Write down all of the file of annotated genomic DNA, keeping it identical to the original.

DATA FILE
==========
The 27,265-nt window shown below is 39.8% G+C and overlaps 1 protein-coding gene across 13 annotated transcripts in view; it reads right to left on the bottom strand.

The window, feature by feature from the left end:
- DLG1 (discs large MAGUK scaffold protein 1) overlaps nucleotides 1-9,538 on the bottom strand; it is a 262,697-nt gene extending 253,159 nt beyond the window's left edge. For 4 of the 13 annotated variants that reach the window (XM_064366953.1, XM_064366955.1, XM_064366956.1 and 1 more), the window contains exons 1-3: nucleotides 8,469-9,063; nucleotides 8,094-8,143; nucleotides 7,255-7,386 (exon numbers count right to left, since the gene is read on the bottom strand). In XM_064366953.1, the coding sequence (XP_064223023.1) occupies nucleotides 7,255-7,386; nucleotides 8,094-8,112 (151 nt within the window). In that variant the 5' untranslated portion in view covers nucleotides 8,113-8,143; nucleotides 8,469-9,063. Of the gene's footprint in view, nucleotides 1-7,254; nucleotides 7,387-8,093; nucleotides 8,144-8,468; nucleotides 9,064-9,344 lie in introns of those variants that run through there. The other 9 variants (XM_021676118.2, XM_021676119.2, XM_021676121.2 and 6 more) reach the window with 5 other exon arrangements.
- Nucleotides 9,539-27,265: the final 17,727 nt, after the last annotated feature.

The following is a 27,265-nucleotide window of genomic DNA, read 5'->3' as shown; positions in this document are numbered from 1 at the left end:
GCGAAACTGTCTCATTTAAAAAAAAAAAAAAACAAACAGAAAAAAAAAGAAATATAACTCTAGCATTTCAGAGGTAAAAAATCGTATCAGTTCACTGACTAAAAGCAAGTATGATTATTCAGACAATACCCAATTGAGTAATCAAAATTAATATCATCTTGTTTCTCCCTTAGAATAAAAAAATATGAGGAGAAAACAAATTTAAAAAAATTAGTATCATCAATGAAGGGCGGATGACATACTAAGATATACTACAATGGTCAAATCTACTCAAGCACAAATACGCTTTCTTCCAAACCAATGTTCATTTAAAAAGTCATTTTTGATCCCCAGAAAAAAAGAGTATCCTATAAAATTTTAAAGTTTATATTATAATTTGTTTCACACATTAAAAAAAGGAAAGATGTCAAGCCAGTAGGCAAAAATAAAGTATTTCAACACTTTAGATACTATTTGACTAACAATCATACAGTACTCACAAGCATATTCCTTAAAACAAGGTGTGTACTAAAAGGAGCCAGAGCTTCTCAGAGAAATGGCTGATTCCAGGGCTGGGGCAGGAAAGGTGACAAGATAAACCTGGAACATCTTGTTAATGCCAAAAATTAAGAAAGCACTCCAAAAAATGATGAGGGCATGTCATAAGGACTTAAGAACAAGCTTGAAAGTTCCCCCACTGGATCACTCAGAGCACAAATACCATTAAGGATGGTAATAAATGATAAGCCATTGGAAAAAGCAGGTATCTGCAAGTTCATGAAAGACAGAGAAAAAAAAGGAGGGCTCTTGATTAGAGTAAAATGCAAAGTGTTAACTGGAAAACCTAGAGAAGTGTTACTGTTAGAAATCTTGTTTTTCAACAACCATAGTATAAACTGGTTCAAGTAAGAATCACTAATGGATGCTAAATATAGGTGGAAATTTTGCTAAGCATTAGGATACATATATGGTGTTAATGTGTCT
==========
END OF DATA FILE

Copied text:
The 27,265-nt window shown below is 39.8% G+C and overlaps 1 protein-coding gene across 13 annotated transcripts in view; it reads right to left on the bottom strand.

The window, feature by feature from the left end:
- DLG1 (discs large MAGUK scaffold protein 1) overlaps nucleotides 1-9,538 on the bottom strand; it is a 262,697-nt gene extending 253,159 nt beyond the window's left edge. For 4 of the 13 annotated variants that reach the window (XM_064366953.1, XM_064366955.1, XM_064366956.1 and 1 more), the window contains exons 1-3: nucleotides 8,469-9,063; nucleotides 8,094-8,143; nucleotides 7,255-7,386 (exon numbers count right to left, since the gene is read on the bottom strand). In XM_064366953.1, the coding sequence (XP_064223023.1) occupies nucleotides 7,255-7,386; nucleotides 8,094-8,112 (151 nt within the window). In that variant the 5' untranslated portion in view covers nucleotides 8,113-8,143; nucleotides 8,469-9,063. Of the gene's footprint in view, nucleotides 1-7,254; nucleotides 7,387-8,093; nucleotides 8,144-8,468; nucleotides 9,064-9,344 lie in introns of those variants that run through there. The other 9 variants (XM_021676118.2, XM_021676119.2, XM_021676121.2 and 6 more) reach the window with 5 other exon arrangements.
- Nucleotides 9,539-27,265: the final 17,727 nt, after the last annotated feature.

The following is a 27,265-nucleotide window of genomic DNA, read 5'->3' as shown; positions in this document are numbered from 1 at the left end:
GCGAAACTGTCTCATTTAAAAAAAAAAAAAAACAAACAGAAAAAAAAAGAAATATAACTCTAGCATTTCAGAGGTAAAAAATCGTATCAGTTCACTGACTAAAAGCAAGTATGATTATTCAGACAATACCCAATTGAGTAATCAAAATTAATATCATCTTGTTTCTCCCTTAGAATAAAAAAATATGAGGAGAAAACAAATTTAAAAAAATTAGTATCATCAATGAAGGGCGGATGACATACTAAGATATACTACAATGGTCAAATCTACTCAAGCACAAATACGCTTTCTTCCAAACCAATGTTCATTTAAAAAGTCATTTTTGATCCCCAGAAAAAAAGAGTATCCTATAAAATTTTAAAGTTTATATTATAATTTGTTTCACACATTAAAAAAAGGAAAGATGTCAAGCCAGTAGGCAAAAATAAAGTATTTCAACACTTTAGATACTATTTGACTAACAATCATACAGTACTCACAAGCATATTCCTTAAAACAAGGTGTGTACTAAAAGGAGCCAGAGCTTCTCAGAGAAATGGCTGATTCCAGGGCTGGGGCAGGAAAGGTGACAAGATAAACCTGGAACATCTTGTTAATGCCAAAAATTAAGAAAGCACTCCAAAAAATGATGAGGGCATGTCATAAGGACTTAAGAACAAGCTTGAAAGTTCCCCCACTGGATCACTCAGAGCACAAATACCATTAAGGATGGTAATAAATGATAAGCCATTGGAAAAAGCAGGTATCTGCAAGTTCATGAAAGACAGAGAAAAAAAAGGAGGGCTCTTGATTAGAGTAAAATGCAAAGTGTTAACTGGAAAACCTAGAGAAGTGTTACTGTTAGAAATCTTGTTTTTCAACAACCATAGTATAAACTGGTTCAAGTAAGAATCACTAATGGATGCTAAATATAGGTGGAAATTTTGCTAAGCATTAGGATACATATATGGTGTTAATGTGTCT